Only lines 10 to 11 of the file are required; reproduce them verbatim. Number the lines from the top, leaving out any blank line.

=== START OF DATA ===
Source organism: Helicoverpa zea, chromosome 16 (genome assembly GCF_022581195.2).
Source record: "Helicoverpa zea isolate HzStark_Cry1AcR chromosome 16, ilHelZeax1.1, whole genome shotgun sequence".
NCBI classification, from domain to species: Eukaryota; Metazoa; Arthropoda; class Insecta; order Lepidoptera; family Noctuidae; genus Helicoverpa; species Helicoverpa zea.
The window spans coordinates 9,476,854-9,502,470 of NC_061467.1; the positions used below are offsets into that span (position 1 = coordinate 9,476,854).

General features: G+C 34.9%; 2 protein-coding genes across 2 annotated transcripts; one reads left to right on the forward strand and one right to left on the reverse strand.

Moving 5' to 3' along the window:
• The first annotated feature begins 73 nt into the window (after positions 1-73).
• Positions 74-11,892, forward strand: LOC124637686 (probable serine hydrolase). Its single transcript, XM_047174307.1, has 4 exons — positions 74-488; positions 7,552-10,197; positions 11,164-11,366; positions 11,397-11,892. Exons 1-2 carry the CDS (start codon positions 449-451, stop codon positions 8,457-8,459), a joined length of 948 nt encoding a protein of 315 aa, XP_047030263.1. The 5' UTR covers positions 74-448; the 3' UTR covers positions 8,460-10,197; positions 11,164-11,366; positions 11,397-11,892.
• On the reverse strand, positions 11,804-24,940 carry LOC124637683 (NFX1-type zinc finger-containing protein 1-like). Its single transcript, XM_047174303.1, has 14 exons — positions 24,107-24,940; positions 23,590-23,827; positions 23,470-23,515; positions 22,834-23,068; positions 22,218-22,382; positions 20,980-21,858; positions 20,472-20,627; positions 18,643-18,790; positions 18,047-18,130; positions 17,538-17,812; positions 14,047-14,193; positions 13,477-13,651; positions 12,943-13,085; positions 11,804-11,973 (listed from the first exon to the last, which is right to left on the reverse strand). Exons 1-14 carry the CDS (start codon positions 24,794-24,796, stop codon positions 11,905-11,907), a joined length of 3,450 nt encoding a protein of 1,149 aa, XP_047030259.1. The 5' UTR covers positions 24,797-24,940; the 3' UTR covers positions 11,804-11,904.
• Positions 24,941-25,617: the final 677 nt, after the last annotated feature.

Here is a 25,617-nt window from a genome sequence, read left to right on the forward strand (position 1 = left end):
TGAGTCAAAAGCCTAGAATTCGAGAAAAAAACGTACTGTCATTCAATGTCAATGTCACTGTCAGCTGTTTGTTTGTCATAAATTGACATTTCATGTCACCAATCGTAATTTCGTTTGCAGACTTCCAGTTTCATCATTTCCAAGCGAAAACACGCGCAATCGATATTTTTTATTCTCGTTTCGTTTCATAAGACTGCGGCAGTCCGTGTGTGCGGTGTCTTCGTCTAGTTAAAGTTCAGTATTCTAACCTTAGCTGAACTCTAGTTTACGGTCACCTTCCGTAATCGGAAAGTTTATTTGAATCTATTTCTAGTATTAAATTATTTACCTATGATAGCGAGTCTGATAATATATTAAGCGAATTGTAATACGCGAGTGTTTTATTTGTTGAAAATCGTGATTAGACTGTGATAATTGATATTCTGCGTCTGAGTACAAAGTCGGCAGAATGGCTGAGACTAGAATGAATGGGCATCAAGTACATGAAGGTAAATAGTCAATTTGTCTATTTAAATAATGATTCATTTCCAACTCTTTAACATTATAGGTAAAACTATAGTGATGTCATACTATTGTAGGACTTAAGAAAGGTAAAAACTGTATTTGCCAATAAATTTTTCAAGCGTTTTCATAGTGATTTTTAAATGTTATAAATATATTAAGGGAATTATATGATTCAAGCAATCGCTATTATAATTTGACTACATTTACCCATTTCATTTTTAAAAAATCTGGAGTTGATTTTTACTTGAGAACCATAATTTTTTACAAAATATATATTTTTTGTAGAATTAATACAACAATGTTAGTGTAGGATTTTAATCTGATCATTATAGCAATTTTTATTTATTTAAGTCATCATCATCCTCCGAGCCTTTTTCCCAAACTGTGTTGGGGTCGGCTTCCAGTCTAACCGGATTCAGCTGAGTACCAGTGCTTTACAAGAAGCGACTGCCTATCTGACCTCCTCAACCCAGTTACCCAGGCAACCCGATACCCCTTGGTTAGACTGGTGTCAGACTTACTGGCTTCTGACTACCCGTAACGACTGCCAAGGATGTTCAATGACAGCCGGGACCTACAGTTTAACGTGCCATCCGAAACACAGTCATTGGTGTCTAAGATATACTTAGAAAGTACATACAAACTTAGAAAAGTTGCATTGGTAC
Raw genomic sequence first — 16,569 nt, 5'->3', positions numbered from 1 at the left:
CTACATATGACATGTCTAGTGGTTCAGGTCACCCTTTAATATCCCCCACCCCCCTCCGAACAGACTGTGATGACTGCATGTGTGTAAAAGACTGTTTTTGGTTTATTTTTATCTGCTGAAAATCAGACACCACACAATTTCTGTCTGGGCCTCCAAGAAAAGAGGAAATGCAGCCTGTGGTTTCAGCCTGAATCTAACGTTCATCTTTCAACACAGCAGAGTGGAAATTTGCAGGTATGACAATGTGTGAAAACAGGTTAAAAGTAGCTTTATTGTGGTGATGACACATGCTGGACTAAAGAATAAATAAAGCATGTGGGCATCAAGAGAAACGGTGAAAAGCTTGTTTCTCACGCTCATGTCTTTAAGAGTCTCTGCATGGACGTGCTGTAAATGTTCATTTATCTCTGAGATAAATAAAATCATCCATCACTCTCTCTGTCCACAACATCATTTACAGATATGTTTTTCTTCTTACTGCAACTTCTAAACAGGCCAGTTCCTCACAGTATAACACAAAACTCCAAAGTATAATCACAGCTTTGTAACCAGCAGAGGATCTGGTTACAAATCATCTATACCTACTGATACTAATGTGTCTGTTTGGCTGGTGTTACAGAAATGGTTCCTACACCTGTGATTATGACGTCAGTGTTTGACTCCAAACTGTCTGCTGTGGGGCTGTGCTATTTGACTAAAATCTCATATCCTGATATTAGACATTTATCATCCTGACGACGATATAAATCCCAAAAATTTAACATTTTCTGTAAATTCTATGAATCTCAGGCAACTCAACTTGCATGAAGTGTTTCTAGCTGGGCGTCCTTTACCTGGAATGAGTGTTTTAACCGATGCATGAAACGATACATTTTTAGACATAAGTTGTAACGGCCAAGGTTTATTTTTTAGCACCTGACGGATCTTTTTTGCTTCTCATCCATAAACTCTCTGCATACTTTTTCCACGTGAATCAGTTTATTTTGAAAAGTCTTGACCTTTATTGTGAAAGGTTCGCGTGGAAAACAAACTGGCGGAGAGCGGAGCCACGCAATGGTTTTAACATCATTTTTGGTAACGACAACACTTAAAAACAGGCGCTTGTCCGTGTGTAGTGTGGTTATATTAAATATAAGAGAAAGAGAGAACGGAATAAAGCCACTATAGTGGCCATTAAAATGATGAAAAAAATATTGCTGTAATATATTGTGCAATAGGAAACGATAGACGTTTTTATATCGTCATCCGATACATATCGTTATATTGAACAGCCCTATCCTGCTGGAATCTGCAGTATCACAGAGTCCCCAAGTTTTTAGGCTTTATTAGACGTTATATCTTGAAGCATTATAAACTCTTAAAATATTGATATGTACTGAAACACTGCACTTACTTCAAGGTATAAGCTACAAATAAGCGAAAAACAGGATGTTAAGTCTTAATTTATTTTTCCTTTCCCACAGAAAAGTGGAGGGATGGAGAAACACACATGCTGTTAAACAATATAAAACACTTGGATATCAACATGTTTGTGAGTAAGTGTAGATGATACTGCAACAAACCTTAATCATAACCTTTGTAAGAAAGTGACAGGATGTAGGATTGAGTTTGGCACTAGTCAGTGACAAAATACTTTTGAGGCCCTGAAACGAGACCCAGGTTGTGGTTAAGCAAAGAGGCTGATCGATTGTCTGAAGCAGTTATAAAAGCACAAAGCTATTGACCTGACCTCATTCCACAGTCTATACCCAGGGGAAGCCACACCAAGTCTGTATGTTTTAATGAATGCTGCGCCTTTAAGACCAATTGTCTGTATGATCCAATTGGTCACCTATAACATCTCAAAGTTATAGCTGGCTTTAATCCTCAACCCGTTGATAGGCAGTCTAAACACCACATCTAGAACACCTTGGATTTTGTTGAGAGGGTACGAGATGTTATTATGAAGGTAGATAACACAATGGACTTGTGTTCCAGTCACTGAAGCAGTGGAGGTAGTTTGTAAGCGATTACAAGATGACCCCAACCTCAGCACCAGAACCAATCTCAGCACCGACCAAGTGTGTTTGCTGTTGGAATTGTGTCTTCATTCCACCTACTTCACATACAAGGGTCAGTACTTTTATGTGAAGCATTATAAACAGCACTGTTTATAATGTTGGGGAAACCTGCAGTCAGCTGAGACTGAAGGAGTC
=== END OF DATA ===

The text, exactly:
• Positions 24,941-25,617: the final 677 nt, after the last annotated feature.

Here is a 25,617-nt window from a genome sequence, read left to right on the forward strand (position 1 = left end):